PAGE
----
The following are indications and contraindications for splinting as listed in the 1989 World Workshop in Periodontics (23).
Indications for Splinting
1) Stabilize teeth with increasing mobility that have not responded to occlusal adjustment and periodontal treatment.
2) Stabilize teeth with advanced mobility that have not responded to occlusal adjustment and treatment when there is interference with normal function and patient comfort.
3) Facilitate treatment of extremely mobile teeth by splinting them prior to periodontal instrumentation and occlusal adjustment procedures.
4) Prevent tipping or drifting of teeth and extrusion of unopposed teeth.
5) Stabilize teeth, when indicated, following orthodontic movement.
6) Create adequate occlusal stability when replacing missing teeth.
7) Splint teeth so that a root can be removed and the crown retained in its place.
8) Stabilize teeth following acute trauma.
Contraindications for Splinting
1) When the treatment of inflammatory periodontal disease has not been addressed.
2) When occlusal adjustment to reduce trauma and /or interferences has not been previously addressed.
3) When the sole objective of splinting is to reduce tooth mobility following the removal of the splint.
Studies have showed an increase in bone loss and attachment loss in teeth with mobility (30) and fremitus (26). Tooth mobility can be caused by a number of reasons including, trauma from occlusion, loss of alveolar bone and periodontal attachment and periodontal inflammation. In fact, splinting teeth that are in hyperoclusion may be detrimental to other teeth in the splint (31). A number of studies have showed no difference in teeth that were splinted during or after initial therapy (scaling and root planing), or osseous resective surgery compared to teeth that were not splinted (32,33). While the data is limited, it may be prudent to limit a tooth’s mobility in excessively mobile teeth when considering regenerative procedures (34).
While the role of occlusion in the progression of periodontal disease has been discussed and studied for over 100 years it has been and remains a controversial subject. It is well understood that trauma from occlusion does not initiate or accelerate attachment loss due to inflammatory periodontal disease. However, questions still remain on the relationship between trauma from occlusion associated with progressively increasing tooth mobility causing an accelerated attachment loss in patients with inflammatory periodontal disease. For these reasons when treating periodontal patients with occlusal issues the first aim of therapy should be directed at alleviating plaque-induced inflammation. Once this has been accomplished efforts can then be directed at adjusting the occlusion. This may result in a decrease in mobility, decrease in the width of the periodontal ligament space, increase in overall bone volume. Finally, in cases planned for regenerative therapy, consideration to stabilizing mobile teeth should also be given prior to surgical intervention.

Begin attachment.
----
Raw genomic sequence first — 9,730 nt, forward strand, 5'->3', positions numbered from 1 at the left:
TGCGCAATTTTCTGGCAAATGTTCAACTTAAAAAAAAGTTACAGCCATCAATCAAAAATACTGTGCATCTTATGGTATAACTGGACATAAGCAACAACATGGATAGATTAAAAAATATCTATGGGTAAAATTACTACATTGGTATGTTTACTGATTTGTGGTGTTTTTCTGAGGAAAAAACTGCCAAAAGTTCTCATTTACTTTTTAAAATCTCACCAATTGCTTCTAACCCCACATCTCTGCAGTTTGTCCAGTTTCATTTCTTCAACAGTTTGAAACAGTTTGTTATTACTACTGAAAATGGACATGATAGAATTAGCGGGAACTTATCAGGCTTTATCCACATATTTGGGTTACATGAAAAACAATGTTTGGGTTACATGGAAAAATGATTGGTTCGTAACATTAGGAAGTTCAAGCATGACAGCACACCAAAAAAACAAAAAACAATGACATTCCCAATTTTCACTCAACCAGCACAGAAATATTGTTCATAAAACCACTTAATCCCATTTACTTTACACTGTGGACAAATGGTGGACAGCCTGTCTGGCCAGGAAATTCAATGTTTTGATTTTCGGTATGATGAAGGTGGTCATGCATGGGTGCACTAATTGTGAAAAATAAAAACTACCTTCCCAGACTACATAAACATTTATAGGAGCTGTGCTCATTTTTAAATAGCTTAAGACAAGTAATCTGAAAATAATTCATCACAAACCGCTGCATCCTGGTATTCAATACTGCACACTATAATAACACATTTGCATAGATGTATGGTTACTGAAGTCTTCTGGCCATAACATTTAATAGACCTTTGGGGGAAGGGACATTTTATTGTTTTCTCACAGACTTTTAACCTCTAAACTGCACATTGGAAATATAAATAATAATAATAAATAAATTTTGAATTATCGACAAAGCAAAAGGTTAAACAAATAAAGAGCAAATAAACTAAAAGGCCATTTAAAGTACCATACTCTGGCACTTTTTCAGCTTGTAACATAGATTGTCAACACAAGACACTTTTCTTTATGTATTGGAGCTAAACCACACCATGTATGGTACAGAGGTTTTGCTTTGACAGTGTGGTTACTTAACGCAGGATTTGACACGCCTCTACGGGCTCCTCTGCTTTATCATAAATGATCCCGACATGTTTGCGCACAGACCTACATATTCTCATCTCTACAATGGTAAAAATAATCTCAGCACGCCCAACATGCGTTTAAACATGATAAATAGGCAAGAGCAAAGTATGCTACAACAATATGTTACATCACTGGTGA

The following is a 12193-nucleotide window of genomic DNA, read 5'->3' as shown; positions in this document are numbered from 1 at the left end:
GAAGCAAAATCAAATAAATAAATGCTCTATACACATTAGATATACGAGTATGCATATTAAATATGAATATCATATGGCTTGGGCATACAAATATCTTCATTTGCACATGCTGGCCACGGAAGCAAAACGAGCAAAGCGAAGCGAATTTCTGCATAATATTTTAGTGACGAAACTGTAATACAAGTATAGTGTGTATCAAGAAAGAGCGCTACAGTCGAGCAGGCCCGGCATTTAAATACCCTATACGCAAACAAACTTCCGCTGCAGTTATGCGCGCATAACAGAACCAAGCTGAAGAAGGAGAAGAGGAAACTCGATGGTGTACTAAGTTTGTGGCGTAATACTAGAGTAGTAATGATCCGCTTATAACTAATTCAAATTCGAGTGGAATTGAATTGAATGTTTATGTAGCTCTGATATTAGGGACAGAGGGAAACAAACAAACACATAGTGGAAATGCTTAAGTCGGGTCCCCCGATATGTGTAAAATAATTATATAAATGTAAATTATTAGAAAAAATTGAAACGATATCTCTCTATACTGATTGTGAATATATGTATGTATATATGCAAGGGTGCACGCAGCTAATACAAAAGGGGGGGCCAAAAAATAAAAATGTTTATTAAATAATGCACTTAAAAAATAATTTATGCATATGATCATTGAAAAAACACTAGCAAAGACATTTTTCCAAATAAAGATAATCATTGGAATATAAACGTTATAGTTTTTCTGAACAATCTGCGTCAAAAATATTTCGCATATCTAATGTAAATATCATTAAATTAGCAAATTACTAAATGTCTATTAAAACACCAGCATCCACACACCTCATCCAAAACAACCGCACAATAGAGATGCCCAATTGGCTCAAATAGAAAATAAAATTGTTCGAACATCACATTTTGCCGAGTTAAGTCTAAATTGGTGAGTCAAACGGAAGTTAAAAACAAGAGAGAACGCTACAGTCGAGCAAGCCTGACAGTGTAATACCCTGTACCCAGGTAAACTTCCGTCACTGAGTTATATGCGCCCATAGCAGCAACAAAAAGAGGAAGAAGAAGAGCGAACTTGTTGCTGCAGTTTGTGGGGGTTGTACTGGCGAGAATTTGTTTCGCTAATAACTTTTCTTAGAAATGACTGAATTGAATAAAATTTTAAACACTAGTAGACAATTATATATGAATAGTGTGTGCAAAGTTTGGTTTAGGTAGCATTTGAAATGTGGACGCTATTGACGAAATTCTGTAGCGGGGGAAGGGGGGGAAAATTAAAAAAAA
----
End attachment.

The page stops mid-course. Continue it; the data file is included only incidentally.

1. The American Academy of Periodontology. Glossary of Periodontal Terms, 3rd ed. Chicago: The American Academy of Periodontology; 1992.
2. Bowers GM, Lawrence JJ, Williams JE. Periodontics Syllabus. Washington DC: Dental Division, Bureau of Medicine and Surgery, Navy Department; 1975. NAVMED P-5110.
3. Gher ME. Non-surgical pocket therapy: dental occlusion. Ann Periodontol 1996 Nov;1(1):567-80.
4. Green MS, Levine DF. Occlusion and the periodontium: a review and rationale for treatment. J Calif Dent Assoc 1996 Oct;24(10):19-27.
5. Box HK. Experimental traumatogenic occlusion in sheep. Oral Health 1935;29:9-15.
6. Stones JJ. An experimental investigation into the association of traumatic occlusion with periodontal disease. Proc Royal Soc Med 1938;31:479-496.
7. Glickman I. Inflammation and trauma from occlusion, co-destructive factors in chronic periodontal disease. J Periodontol 1963 Nov;34(1):5-10.
8. Glickman I, Smulow JB. Effect of excessive occlusal forces upon the pathway of gingival inflammation in humans. J Periodontol 1965 Mar-Apr;36:141-7.
9. Waerhaug J. The infrabony pocket and its relationship to trauma from occlusion and subgingival plaque. J Periodontol 1979 Jul;50(7):355-65.
10. Waerhaug J. The angular bone defect and its relationship to trauma from occlusion and downgrowth of subgingival plaque. J Clin Periodontol 1979 Apr;6(2):61-82.